The bombastic telecom chief said that there are two factors driving conversations around T-Mobile's future. The first is that consumers are blurring the lines in how they service their mobile phones — and the second is that the industry is consolidating to adapt.
"People no longer care if you're in the cable industry, wireless industry, contracts — you want to pick this [smartphone] up and do whatever you want," Legere said. "Dish needs to do something, Sprint needs to do something, Comcast needs to do something, and they all bring our names up. We can do either something, or we can continue to grow and come back here every year and talk about it."
T-Mobile reported on Tuesday better-than-expected quarterly earnings of 45 cents per share, adjusted, on revenues of $10.175 billion. Analysts polled by Thomson Reuters expected earnings of 30 cents per share on revenue of $9.844 billion.
"We have similar churn to the big guys," Legere said, noting that he was in a quiet period around the spectrum auction, where telecom providers battle to improve their networks.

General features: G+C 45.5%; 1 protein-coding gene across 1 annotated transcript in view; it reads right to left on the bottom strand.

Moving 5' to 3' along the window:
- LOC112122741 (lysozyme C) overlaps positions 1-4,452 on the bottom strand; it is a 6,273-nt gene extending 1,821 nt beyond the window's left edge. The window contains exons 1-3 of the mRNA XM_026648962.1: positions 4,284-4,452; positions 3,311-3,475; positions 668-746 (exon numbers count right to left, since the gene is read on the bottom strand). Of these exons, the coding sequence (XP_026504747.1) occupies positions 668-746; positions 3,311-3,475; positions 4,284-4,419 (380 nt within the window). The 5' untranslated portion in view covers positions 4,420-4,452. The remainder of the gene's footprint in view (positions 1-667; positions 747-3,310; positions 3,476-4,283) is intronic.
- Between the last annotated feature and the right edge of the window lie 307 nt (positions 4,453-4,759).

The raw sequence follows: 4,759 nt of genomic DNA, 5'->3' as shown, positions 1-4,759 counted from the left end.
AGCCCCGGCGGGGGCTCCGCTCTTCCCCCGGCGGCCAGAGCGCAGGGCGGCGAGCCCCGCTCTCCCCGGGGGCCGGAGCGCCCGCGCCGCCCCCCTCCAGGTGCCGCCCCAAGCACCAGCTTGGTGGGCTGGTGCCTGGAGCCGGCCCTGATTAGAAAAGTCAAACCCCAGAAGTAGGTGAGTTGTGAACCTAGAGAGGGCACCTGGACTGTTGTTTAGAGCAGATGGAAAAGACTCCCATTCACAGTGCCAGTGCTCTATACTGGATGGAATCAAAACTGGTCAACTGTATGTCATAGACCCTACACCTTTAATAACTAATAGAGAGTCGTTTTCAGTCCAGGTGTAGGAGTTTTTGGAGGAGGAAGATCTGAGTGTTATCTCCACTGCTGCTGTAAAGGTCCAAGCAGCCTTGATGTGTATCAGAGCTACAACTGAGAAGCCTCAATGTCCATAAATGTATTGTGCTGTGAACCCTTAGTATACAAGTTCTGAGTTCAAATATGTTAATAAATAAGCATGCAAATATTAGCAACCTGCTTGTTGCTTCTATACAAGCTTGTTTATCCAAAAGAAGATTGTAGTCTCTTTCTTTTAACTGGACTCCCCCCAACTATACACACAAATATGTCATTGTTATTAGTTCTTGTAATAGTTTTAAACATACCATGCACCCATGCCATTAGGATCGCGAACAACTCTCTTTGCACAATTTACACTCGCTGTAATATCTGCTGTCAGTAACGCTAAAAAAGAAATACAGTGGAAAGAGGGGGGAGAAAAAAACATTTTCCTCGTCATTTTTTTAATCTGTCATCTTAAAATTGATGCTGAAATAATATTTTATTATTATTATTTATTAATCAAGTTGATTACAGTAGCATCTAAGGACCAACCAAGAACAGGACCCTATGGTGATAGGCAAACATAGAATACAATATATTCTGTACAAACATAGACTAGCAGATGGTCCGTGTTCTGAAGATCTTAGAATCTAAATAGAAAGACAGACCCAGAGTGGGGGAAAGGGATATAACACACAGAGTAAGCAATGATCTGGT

That's far from the only battle between T-Mobile and rivals like Verizon, Sprint and AT&T. After an edgy Twitter fight during the Super Bowl earlier this month, Legere and Verizon were back at it, tit for tat, again this week.
Verizon unveiled a new "unlimited" plan, after which T-Mobile said it would "one-up" Verizon with HD video and high-speed hot spot data with extra charge.
"What did we do right after they did it? We hit them right back," Legere said of Verizon.
Disclosure: Comcast is the owner of NBCUniversal, the parent company of CNBC and CNBC.com.